It’s been more than a month since Saskatchewan used the notwithstanding clause to make its Parents’ Bill of Rights Canada’s first provincial education law that could limit gender identity in schools. But the debate around it as intense as ever with a now-moot constitutional challenge still moving forward in the new year.
“Parental rights means I have the ability to create a safe environment for my child to grow up,” said Dustin Mathies, a father of two in Swift Current, Sask., who supports the law. “One of the biggest things is having control over what my kids are hearing, what they’re learning.”
But others say the law does more harm than good.
“The problem is that this bill allows all of the other not good things to happen in the family unit — the controlling and forceful need to impose traditions,” said Lynnai Hicks, a Regina mom whose 16-year-old is non-binary.
The debate pits people who say the law is about ensuring parental involvement in a child’s formative years against those who worry the bill will hurt vulnerable kids while confusing parents about what their rights actually are.
How we got here
The most controversial part of the law mandates school staff get parental consent before using a student’s new name or gender identity. Saskatchewan’s law came after a similar policy in New Brunswick.
Policies are easier to change compared to laws, which would require a legislative process for amendments. When New Brunswick changed its Policy 713 to have a similar rule, several school boards wrote their own to effectively undo the changes. Several of the boards have received provincial letters of “corrective action,” but most have stuck with their own policies.
Before Saskatchewan’s policy became law, critics filed court arguments claiming the policy violates sections 7 and 15 of Canada’s Charter of Rights and Freedoms. Those include the right to liberty, security of the person and equality rights.
A Court of King’s Bench judge in Regina granted an injunction to pause the policy until a constitutional challenge could happen, adding the policy could cause “irreparable harm” to students unable to have their gender identity used in school.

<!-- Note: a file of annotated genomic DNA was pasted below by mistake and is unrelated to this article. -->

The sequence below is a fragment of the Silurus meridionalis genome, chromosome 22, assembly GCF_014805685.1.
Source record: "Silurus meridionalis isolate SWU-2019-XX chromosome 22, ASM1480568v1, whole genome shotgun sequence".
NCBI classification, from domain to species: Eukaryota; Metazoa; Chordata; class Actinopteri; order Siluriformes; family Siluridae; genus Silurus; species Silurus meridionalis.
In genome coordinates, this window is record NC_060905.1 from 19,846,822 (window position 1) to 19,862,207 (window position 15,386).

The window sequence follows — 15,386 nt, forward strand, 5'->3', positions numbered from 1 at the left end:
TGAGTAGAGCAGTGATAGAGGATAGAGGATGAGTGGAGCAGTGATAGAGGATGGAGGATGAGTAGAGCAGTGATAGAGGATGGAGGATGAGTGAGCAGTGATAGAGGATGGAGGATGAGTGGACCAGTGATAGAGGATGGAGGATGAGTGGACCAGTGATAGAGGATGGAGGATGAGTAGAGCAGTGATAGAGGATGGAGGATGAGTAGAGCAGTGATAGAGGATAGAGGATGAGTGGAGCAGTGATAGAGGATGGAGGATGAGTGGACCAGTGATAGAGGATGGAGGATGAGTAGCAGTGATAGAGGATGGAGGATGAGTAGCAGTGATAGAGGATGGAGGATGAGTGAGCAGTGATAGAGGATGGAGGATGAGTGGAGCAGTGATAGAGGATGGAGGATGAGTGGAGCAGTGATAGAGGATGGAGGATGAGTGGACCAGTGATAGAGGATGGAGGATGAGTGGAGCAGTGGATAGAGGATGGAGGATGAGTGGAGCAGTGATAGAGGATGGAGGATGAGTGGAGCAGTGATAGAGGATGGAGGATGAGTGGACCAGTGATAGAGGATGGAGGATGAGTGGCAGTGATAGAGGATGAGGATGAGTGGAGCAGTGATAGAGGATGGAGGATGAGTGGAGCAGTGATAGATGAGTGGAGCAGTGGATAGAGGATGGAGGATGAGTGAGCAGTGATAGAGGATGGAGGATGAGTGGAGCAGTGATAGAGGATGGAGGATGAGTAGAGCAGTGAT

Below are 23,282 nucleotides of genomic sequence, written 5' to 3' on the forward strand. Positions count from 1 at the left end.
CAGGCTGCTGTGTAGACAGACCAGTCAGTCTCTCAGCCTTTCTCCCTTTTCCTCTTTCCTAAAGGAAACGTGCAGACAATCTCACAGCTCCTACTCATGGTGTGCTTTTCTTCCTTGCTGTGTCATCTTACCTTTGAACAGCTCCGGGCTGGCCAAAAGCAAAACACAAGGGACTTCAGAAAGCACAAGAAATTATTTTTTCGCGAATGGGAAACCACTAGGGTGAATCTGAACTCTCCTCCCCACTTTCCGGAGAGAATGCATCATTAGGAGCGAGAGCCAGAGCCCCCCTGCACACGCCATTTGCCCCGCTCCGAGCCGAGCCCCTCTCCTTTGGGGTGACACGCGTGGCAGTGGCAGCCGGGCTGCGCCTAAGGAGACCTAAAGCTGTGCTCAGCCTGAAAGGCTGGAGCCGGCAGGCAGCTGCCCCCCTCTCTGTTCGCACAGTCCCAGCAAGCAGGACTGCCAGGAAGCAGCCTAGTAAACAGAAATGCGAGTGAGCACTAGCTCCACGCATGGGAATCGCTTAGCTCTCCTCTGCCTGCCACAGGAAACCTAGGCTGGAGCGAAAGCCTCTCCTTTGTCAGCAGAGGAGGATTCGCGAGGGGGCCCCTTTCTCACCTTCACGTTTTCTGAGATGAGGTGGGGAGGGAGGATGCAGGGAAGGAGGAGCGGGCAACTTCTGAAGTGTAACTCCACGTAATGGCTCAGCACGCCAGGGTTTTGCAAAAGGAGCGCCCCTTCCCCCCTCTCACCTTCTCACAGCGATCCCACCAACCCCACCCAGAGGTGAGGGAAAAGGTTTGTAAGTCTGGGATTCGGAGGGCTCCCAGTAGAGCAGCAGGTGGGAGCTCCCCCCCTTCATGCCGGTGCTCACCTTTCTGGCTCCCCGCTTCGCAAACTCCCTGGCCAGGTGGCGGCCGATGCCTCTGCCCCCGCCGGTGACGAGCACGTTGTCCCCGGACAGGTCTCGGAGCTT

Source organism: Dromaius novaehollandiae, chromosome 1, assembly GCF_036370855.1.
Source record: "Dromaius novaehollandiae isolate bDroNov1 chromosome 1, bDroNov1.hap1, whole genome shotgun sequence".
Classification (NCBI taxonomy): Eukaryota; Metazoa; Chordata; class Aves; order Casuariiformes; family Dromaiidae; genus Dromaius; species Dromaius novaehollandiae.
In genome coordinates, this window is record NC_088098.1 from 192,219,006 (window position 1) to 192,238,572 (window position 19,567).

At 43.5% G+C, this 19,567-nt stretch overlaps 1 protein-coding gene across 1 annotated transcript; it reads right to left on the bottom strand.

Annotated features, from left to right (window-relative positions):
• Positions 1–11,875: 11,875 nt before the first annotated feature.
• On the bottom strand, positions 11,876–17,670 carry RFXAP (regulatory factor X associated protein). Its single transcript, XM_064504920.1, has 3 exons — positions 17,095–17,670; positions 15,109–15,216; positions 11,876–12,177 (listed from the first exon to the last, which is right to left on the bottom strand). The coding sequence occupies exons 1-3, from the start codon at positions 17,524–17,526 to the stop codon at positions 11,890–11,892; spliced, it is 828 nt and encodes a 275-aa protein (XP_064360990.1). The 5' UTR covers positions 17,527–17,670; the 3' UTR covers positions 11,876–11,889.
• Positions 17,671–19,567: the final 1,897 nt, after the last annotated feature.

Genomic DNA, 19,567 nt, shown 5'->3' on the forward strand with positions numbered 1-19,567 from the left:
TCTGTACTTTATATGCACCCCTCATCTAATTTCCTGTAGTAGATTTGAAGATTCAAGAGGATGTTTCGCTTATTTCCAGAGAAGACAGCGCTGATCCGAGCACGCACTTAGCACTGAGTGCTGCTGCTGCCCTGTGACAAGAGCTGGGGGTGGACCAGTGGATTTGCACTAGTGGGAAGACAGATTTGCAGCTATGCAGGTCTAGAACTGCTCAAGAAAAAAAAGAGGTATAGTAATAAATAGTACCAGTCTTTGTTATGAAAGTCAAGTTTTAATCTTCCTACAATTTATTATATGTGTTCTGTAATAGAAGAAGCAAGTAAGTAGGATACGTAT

That court challenge is expected to continue in January, despite Saskatchewan using the notwithstanding clause to push the policy into law. It’s the first province to use the clause to override the Charter rights of children.
Mathies and his lifelong friend Murray Froese think it was the right call for their teen and preteen children.
“With the access kids have to social media, they have everything at their fingertips to explore some pretty scary subjects,” Froese said recently, as the two friends sat at a Swift Current restaurant.
“When you’ve got a 13-, 12- or 11-year-old who’s obviously not mature enough to handle some of these more serious issues … it can easily cause a lot of confusion.”
That’s where the law comes in, he said.
“If there’s issues that are happening behind your back … it adds a huge variable of security to know that, legally, we have to be informed as parents.”
What does the Charter say about parental rights?
This specific idea of parental rights isn’t explicitly found in the Charter, according to University of Calgary law professor Jennifer Koshan.
“So we have to probe a bit deeper and think about how other rights and freedoms that are framed in more general language might be applied,” she said.